June 2, 2011
Do you remember science teacher Robert Reggio?
Click on photos to enlarge
By FRANK BARNING
One of my favorite teachers at Division Avenue was Mr. Robert Reggio. When I moved to Levittown in October 1954, acclimating to new classes and teachers was not easy for a 12-year old. The school year was into its second month and I was a little behind.
The only class, academically, that was a problem was roly-poly Mr. Reggio's seventh grade science. I had been at my new school maybe two days and he announced that there would be a test. I asked if I could be excused and Mr. Reggio wasn't buying it. The result, I got a grade of 32. Holy shit, what will my mother think? Frankly, I was afraid of disappointing her and here I had gotten a 32 on my first test in my new school.
I told Mr. Reggio, who I came to realize was a great teacher and gentleman, that he was being unfair. He wasn't buying that either. Well, I was going to show him that I was a good student and I rarely worked harder in any class I ever took. The result was that I earned a high 90s on the final exam in June.
When the grades came out, I reminded him of my unfair 32 in October. "I knew you could do it, Frank," he told me. Well, I doubt that he "knew" it but that embarrassing grade was a great motivator. The measure of a top-flight educator/coach/parent is how one motivates his or her charges.
Mr. Reggio taught at Division for 32 years. He passed away on April 2, 2001. The photos are from the 1962 and 1975 yearbooks
Lilette Levy Bagwin's memories of Mr. Reggio. She graduated in 1960 and is a retired teacher:
Mr. Reggio was a fantastic science teacher. He was always smiling and happy and eager to teach us a new lesson. The lessons were given with excitement and wonder. Biology was one of my favorite classes at DAHS.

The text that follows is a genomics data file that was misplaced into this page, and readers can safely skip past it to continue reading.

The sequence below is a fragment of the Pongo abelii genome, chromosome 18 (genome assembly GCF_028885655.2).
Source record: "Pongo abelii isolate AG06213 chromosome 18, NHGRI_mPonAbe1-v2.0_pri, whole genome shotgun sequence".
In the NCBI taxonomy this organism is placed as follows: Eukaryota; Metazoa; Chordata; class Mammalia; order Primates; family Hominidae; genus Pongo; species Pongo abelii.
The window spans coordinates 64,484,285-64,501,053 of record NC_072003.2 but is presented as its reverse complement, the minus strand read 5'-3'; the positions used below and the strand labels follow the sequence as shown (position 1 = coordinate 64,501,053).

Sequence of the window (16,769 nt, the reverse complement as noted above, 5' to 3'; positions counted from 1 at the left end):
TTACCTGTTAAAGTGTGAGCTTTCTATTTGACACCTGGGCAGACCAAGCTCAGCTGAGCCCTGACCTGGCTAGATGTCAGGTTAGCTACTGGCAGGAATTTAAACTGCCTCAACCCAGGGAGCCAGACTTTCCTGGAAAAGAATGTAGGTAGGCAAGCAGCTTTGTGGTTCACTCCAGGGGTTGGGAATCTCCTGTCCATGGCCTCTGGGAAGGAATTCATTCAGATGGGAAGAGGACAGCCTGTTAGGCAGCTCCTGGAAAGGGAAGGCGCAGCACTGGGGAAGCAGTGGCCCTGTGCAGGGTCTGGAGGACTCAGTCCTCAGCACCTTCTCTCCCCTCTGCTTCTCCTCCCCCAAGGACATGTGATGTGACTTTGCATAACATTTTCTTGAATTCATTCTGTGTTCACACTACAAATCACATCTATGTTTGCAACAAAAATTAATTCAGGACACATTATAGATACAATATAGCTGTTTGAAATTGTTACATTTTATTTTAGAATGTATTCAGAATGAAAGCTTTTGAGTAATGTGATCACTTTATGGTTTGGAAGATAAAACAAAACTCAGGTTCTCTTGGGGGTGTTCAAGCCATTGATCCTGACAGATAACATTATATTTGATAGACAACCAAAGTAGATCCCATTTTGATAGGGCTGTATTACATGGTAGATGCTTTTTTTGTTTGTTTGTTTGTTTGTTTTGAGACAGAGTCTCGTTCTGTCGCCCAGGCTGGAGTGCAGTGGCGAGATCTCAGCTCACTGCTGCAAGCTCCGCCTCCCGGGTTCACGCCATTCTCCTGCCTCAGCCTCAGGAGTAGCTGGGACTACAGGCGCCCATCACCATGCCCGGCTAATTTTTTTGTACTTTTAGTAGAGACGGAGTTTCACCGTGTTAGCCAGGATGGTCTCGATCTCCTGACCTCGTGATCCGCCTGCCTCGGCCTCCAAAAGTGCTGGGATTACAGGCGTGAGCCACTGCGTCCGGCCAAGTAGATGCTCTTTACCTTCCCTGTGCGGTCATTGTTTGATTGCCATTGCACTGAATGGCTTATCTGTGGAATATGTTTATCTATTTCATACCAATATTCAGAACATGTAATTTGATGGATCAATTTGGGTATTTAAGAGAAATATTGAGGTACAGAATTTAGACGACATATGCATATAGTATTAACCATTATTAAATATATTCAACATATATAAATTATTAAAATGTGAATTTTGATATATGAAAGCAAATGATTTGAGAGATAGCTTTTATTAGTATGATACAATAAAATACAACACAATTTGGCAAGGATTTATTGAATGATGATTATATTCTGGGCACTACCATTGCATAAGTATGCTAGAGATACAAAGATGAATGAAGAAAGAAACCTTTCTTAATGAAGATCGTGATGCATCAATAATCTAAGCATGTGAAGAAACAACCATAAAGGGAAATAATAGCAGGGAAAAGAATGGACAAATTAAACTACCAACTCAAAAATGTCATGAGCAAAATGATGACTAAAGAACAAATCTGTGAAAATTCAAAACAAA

I remember the labs which were especially engaging. We dissected a frog and a pig and I remember actually taking a grasshopper and pulling it apart. Mr. Reggio brought biology to life and related it to my life. Since that time, I have always had a special love and understanding of animals and insects.
Sandy Kelly Mincher's remembers Mr. Reggio:
Mr. Reggio made biology interesting and he taught me how to organize information and take notes. I felt like he cared about me as an individual, something I needed as a student.
I remember Mr. Reggio as someone who was very enthusiastic about his subject. I appreciated that he had the class copy notes from the board. This may seem too elementary but it really helped me see how to write and use notes to study. I always wanted to do well in his class and it was very clear what he expected.
One thing I recall him telling us was that it was better to pick a spouse closer to your height. I never understood that until I thought about it years later. It made me laugh to think he said that.
MR. REGGIO'S NEWSDAY OBITUARY
New Hyde Park, NY. Beloved husband of Kathryn. Loving father of Cathryn Romano, Joseph, William and the late Robert. Cherished grandfather of Jason, Jessica and Jonathan Roman and James, Jonathan, Melissa, Kaitlin, Matthew, William and Kathryn Reggio. Fond brother of Rita Genco and Eugene Reggio. A devoted Science Teacher to the students of the Levittown School district for 32 years. A proud Veteran of WWII."